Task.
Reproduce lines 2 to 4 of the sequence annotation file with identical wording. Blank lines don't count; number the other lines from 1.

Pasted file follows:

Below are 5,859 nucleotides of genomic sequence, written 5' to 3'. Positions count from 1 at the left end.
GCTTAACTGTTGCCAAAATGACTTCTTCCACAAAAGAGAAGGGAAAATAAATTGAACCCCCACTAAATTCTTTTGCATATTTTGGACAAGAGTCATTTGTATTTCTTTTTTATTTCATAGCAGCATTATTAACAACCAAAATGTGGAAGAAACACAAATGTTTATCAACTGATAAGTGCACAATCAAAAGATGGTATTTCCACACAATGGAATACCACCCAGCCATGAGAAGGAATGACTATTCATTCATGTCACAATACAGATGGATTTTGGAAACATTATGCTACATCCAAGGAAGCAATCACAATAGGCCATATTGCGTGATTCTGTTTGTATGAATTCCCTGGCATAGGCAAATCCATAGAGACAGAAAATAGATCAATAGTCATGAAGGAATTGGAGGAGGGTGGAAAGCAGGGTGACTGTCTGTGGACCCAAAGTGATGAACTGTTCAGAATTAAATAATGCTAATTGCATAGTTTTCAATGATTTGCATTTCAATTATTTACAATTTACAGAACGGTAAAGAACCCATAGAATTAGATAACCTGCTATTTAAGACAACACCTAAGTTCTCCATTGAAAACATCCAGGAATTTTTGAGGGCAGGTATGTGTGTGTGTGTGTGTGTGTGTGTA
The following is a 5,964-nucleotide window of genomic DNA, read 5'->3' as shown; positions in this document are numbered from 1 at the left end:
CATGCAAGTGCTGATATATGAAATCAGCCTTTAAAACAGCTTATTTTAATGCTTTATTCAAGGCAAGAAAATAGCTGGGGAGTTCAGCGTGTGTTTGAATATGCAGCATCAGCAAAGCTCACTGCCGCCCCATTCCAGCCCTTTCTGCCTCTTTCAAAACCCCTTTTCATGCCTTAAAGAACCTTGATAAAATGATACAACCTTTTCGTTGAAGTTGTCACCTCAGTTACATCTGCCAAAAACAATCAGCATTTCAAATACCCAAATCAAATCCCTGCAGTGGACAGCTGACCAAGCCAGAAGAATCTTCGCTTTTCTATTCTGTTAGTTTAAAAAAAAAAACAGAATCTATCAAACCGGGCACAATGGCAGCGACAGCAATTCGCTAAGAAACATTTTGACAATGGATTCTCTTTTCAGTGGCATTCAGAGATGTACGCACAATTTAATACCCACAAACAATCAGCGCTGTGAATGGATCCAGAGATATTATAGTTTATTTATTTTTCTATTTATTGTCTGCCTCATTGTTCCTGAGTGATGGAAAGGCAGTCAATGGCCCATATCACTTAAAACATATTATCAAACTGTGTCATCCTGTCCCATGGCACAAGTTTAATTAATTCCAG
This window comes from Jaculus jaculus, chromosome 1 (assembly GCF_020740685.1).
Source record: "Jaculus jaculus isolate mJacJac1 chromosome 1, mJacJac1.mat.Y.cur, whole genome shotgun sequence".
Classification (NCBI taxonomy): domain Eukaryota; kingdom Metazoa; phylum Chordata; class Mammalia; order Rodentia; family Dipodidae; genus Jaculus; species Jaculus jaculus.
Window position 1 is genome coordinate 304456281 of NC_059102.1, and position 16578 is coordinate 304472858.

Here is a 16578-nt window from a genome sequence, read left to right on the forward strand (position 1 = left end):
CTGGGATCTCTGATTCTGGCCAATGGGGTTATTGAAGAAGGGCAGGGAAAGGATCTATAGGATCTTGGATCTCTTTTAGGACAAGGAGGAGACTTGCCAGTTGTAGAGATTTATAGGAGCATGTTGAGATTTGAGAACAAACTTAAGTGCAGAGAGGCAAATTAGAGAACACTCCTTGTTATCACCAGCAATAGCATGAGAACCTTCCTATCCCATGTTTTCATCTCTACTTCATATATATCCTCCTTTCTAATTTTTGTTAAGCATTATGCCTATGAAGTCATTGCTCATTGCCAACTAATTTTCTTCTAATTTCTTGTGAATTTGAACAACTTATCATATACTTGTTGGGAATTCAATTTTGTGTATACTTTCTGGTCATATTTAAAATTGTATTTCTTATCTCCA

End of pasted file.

GCTTAACTGTTGCCAAAATGACTTCTTCCACAAAAGAGAAGGGAAAATAAATTGAACCCCCACTAAATTCTTTTGCATATTTTGGACAAGAGTCATTTGTATTTCTTTTTTATTTCATAGCAGCATTATTAACAACCAAAATGTGGAAGAAACACAAATGTTTATCAACTGATAAGTGCACAATCAAAAGATGGTATTTCCACACAATGGAATACCACCCAGCCATGAGAAGGAATGACTATTCATTCATGTCACAATACAGATGGATTTTGGAAACATTATGCTACATCCAAGGAAGCAATCACAATAGGCCATATTGCGTGATTCTGTTTGTATGAATTCCCTGGCATAGGCAAATCCATAGAGACAGAAAATAGATCAATAGTCATGAAGGAATTGGAGGAGGGTGGAAAGCAGGGTGACTGTCTGTGGACCCAAAGTGATGAACTGTTCAGAATTAAATAATGCTAATTGCATAGTTTTCAATGATTTGCATTTCAATTATTTACAATTTACAGAACGGTAAAGAACCCATAGAATTAGATAACCTGCTATTTAAGACAACACCTAAGTTCTCCATTGAAAACATCCAGGAATTTTTGAGGGCAGGTATGTGTGTGTGTGTGTGTGTGTGTGTA
The following is a 5,964-nucleotide window of genomic DNA, read 5'->3' as shown; positions in this document are numbered from 1 at the left end:
CATGCAAGTGCTGATATATGAAATCAGCCTTTAAAACAGCTTATTTTAATGCTTTATTCAAGGCAAGAAAATAGCTGGGGAGTTCAGCGTGTGTTTGAATATGCAGCATCAGCAAAGCTCACTGCCGCCCCATTCCAGCCCTTTCTGCCTCTTTCAAAACCCCTTTTCATGCCTTAAAGAACCTTGATAAAATGATACAACCTTTTCGTTGAAGTTGTCACCTCAGTTACATCTGCCAAAAACAATCAGCATTTCAAATACCCAAATCAAATCCCTGCAGTGGACAGCTGACCAAGCCAGAAGAATCTTCGCTTTTCTATTCTGTTAGTTTAAAAAAAAAAACAGAATCTATCAAACCGGGCACAATGGCAGCGACAGCAATTCGCTAAGAAACATTTTGACAATGGATTCTCTTTTCAGTGGCATTCAGAGATGTACGCACAATTTAATACCCACAAACAATCAGCGCTGTGAATGGATCCAGAGATATTATAGTTTATTTATTTTTCTATTTATTGTCTGCCTCATTGTTCCTGAGTGATGGAAAGGCAGTCAATGGCCCATATCACTTAAAACATATTATCAAACTGTGTCATCCTGTCCCATGGCACAAGTTTAATTAATTCCAG